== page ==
"Dinner" Low on Story But a Feast For the Eyes

Length - 7:08
Company: Lightning Bolt Films
Website: Official

Jeff (Dennis Marsico) is a horny middle aged businessman looking for a hot young woman to bang before he returns home to his wife and kids.  After being ignored by more sensible girls, one in particular catches his eye: beautiful blonde Christina (Meredith Branham).  After tucking his wedding ring into his pocket, he approaches her and asks her to a sensible dinner, paid for by his work credit card.

Clearly, this guy's a catch.  But here's the thing: five people have already washed up here at beautiful Coco Beach in central Florida. 

What chance does Christina have to survive to tell the tale?

Let's get it on, shall we?


Titled simply "Dinner", writer and director John Buchanan's latest short film is shot beautifully.  He's actually filming this on location in Florida, and the results are nothing short of staggering: we've got waves, sand, inland buildings -- let's just say that the apparent production values are boosted WAY UP thanks to Mother Nature's cameo appearance in this film.

We also get plenty of ordinary people doing ordinary things -- nothing suspicious here.

That is, until we see Jeff.  This guy is the definition of a high octane, slimey suit and tie in a button up t-shirt.  Marsico's performance is effective in the extreme, and the look on his face when he gets rejected by women is priceless -- you could see this guy losing it and murdering people, kind of in an Udo Kier way.

And speaking of acting, that's what shines the brightest here.  Branham does well, not only standing around looking good, but also delivering lines in an assured manner.  The only exception is the last shot of her, which feels forced, but mostly that's because we linger too long on her face.  It felt too much like a shot we'd see in an Axe commercial. 

Visually, the film is appealing in a way that many shorts just aren't.  Buchanan was lucky enough to have a great location to take advantage of, but he also clearly knows his way around the camera and had a good team to back up his vision.


While the situation is without a doubt terrifying -- the idea of coming face to face with a serial killer -- the delivery ultimately is unsatisfying.  The film moves at a very slow pace, consisting mostly of beautiful shots and some back and forth dialogue between the killer and the prey, and the film ends before we get to see the action.  Or any action whatsoever, for that matter.

"Dinner" is inspired by the Alfred Hitchcock school of suspense, and to drive that point home, there's an old timey soundtrack in the vein of Bernard Hermann.  While I usually appreciate such nods, here it just felt odd.  On top of that, we never really got to feel much suspense.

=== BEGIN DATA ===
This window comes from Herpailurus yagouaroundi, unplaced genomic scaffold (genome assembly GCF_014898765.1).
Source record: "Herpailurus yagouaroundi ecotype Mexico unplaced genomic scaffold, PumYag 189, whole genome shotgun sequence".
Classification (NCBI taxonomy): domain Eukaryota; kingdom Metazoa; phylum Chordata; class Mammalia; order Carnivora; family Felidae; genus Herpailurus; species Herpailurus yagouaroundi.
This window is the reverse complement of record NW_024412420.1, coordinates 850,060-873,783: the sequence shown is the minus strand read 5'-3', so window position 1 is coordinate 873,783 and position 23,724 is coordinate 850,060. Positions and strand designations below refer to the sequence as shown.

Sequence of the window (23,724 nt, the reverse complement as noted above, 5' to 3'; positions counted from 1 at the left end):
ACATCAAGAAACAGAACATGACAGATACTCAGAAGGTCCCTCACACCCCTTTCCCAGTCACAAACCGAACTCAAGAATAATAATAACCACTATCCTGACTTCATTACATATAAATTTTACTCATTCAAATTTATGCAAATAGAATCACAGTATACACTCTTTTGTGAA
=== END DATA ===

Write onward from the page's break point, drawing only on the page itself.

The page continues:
I didn't like Jeff, and I didn't know enough about Christina to feel one way or another about her.  Though their dialogue sounds authentic enough, their characters are too one note to make me care much about either of their fates. 

Considering the long introduction, with Jeff watching girls and looking pervy, and then the extended end credits, there should have been more meat in between to get us to care about the characters first and foremost and provide action and some kind of catharsis for the viewer.


"Dinner" is a great example of beautiful visuals, nice directing and good acting -- but no movement.  It was still enjoyable, but it could have been so much more.


Writing: 2 / 5.  The form of the piece could most easily be compared to that of a joke: point A meets point B, and then comes the punchline.  We needed more from the scant few minutes of running time to feel suspense.
Directing: 3.5 / 5.  The opening shots of the beach carry a certain innocence thanks to the lingering camera work, and Jeff's conversation with Christina is filmed well.  It's all effective, but the shots were framed in a basic manner, not particularly composed.
Editing: 3 / 5.  The team tried the best they could with the material, and the only shot that feels overlong is the final, lingering glance at Christina, but even so the pacing of this short is off. 
Sound / Music: 3 / 5. The sound is recorded professionally, but it's the music that brings the film down.  The old school sound is going to be polarizing.  To me, it took me right out of the picture. 
Acting: 3 / 5.  I never once winced at the delivery of a line.  Everybody put on a credible show -- but I will add that nothing challenging happened over the course of the film, so we can't see just how good the actors were.  For what was required of them, they did it.

Final Grade: 3 / 5.  It was a professional show from start to finish, but the lack of a rewarding story left me cold. 

Watch "Dinner" here, check out the film's official website here, and don't forget to stop by writer/director John Buchanan's Facebook page here!

Thanks for reading! I'm a screenwriter and script consultant. Most recently, I've worked with LMC Productions and Mad Antz Films in Australia. I helped mold Goodybag Productions' award winning screenplay "The Teacher" and Michael Maguire's feature length script "The Wolfpack", which is still in development.

Check out my blog and let's get in touch!